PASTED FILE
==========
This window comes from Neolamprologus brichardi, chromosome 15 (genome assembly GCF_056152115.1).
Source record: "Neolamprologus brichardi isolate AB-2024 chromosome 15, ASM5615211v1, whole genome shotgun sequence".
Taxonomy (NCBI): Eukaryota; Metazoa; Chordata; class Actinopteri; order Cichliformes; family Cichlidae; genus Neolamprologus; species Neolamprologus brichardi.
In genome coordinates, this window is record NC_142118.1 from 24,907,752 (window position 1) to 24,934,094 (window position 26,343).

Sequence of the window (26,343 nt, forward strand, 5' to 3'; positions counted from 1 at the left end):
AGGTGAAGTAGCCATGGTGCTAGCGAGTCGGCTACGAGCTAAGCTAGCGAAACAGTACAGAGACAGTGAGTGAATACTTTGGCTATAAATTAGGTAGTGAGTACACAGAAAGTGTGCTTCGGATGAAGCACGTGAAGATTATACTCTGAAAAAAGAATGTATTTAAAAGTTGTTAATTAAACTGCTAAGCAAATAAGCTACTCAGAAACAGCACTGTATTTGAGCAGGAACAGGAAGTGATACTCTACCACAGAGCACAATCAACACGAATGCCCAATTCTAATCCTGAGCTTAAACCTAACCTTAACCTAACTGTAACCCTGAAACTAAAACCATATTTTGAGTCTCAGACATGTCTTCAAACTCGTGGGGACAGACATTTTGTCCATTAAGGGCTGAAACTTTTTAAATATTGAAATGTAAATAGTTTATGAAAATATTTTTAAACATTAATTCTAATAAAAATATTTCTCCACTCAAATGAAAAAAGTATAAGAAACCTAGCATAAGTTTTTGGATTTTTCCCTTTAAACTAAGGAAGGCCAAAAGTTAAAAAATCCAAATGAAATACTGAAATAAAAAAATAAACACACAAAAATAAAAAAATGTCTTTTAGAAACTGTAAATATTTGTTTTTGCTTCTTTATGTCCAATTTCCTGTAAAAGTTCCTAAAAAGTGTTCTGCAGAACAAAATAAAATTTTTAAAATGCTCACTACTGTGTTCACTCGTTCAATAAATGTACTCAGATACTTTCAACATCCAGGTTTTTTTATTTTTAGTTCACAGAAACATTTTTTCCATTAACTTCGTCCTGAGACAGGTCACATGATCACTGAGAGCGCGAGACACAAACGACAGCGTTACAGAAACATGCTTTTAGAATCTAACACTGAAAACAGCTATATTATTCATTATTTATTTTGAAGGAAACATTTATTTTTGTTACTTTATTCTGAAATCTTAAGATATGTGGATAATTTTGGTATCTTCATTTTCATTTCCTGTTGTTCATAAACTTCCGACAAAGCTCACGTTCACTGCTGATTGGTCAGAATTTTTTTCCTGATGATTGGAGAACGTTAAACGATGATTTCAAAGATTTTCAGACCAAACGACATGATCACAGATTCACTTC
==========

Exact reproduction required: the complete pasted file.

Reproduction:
This window comes from Neolamprologus brichardi, chromosome 15 (genome assembly GCF_056152115.1).
Source record: "Neolamprologus brichardi isolate AB-2024 chromosome 15, ASM5615211v1, whole genome shotgun sequence".
Taxonomy (NCBI): Eukaryota; Metazoa; Chordata; class Actinopteri; order Cichliformes; family Cichlidae; genus Neolamprologus; species Neolamprologus brichardi.
In genome coordinates, this window is record NC_142118.1 from 24,907,752 (window position 1) to 24,934,094 (window position 26,343).

Sequence of the window (26,343 nt, forward strand, 5' to 3'; positions counted from 1 at the left end):
AGGTGAAGTAGCCATGGTGCTAGCGAGTCGGCTACGAGCTAAGCTAGCGAAACAGTACAGAGACAGTGAGTGAATACTTTGGCTATAAATTAGGTAGTGAGTACACAGAAAGTGTGCTTCGGATGAAGCACGTGAAGATTATACTCTGAAAAAAGAATGTATTTAAAAGTTGTTAATTAAACTGCTAAGCAAATAAGCTACTCAGAAACAGCACTGTATTTGAGCAGGAACAGGAAGTGATACTCTACCACAGAGCACAATCAACACGAATGCCCAATTCTAATCCTGAGCTTAAACCTAACCTTAACCTAACTGTAACCCTGAAACTAAAACCATATTTTGAGTCTCAGACATGTCTTCAAACTCGTGGGGACAGACATTTTGTCCATTAAGGGCTGAAACTTTTTAAATATTGAAATGTAAATAGTTTATGAAAATATTTTTAAACATTAATTCTAATAAAAATATTTCTCCACTCAAATGAAAAAAGTATAAGAAACCTAGCATAAGTTTTTGGATTTTTCCCTTTAAACTAAGGAAGGCCAAAAGTTAAAAAATCCAAATGAAATACTGAAATAAAAAAATAAACACACAAAAATAAAAAAATGTCTTTTAGAAACTGTAAATATTTGTTTTTGCTTCTTTATGTCCAATTTCCTGTAAAAGTTCCTAAAAAGTGTTCTGCAGAACAAAATAAAATTTTTAAAATGCTCACTACTGTGTTCACTCGTTCAATAAATGTACTCAGATACTTTCAACATCCAGGTTTTTTTATTTTTAGTTCACAGAAACATTTTTTCCATTAACTTCGTCCTGAGACAGGTCACATGATCACTGAGAGCGCGAGACACAAACGACAGCGTTACAGAAACATGCTTTTAGAATCTAACACTGAAAACAGCTATATTATTCATTATTTATTTTGAAGGAAACATTTATTTTTGTTACTTTATTCTGAAATCTTAAGATATGTGGATAATTTTGGTATCTTCATTTTCATTTCCTGTTGTTCATAAACTTCCGACAAAGCTCACGTTCACTGCTGATTGGTCAGAATTTTTTTCCTGATGATTGGAGAACGTTAAACGATGATTTCAAAGATTTTCAGACCAAACGACATGATCACAGATTCACTTC